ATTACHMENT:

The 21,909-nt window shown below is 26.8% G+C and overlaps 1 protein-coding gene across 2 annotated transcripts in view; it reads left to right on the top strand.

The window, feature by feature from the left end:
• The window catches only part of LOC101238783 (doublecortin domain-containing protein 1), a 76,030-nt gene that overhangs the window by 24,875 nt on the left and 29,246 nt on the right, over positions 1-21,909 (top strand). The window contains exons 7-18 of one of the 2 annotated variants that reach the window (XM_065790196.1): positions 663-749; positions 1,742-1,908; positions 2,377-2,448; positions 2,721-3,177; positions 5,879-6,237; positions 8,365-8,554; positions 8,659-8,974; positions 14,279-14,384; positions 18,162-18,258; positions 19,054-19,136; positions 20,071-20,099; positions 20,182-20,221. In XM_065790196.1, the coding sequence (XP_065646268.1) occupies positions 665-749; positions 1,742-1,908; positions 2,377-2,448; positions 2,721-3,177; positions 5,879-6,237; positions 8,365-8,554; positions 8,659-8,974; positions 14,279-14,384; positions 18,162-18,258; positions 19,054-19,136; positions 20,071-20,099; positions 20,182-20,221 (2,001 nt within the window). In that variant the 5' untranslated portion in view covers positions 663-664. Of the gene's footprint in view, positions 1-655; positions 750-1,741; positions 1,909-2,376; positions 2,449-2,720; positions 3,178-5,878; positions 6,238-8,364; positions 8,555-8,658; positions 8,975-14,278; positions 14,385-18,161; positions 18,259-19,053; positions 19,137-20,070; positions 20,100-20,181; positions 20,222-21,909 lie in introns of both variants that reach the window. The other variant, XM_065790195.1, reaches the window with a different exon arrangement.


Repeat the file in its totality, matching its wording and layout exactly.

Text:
The 21,909-nt window shown below is 26.8% G+C and overlaps 1 protein-coding gene across 2 annotated transcripts in view; it reads left to right on the top strand.

The window, feature by feature from the left end:
• The window catches only part of LOC101238783 (doublecortin domain-containing protein 1), a 76,030-nt gene that overhangs the window by 24,875 nt on the left and 29,246 nt on the right, over positions 1-21,909 (top strand). The window contains exons 7-18 of one of the 2 annotated variants that reach the window (XM_065790196.1): positions 663-749; positions 1,742-1,908; positions 2,377-2,448; positions 2,721-3,177; positions 5,879-6,237; positions 8,365-8,554; positions 8,659-8,974; positions 14,279-14,384; positions 18,162-18,258; positions 19,054-19,136; positions 20,071-20,099; positions 20,182-20,221. In XM_065790196.1, the coding sequence (XP_065646268.1) occupies positions 665-749; positions 1,742-1,908; positions 2,377-2,448; positions 2,721-3,177; positions 5,879-6,237; positions 8,365-8,554; positions 8,659-8,974; positions 14,279-14,384; positions 18,162-18,258; positions 19,054-19,136; positions 20,071-20,099; positions 20,182-20,221 (2,001 nt within the window). In that variant the 5' untranslated portion in view covers positions 663-664. Of the gene's footprint in view, positions 1-655; positions 750-1,741; positions 1,909-2,376; positions 2,449-2,720; positions 3,178-5,878; positions 6,238-8,364; positions 8,555-8,658; positions 8,975-14,278; positions 14,385-18,161; positions 18,259-19,053; positions 19,137-20,070; positions 20,100-20,181; positions 20,222-21,909 lie in introns of both variants that reach the window. The other variant, XM_065790195.1, reaches the window with a different exon arrangement.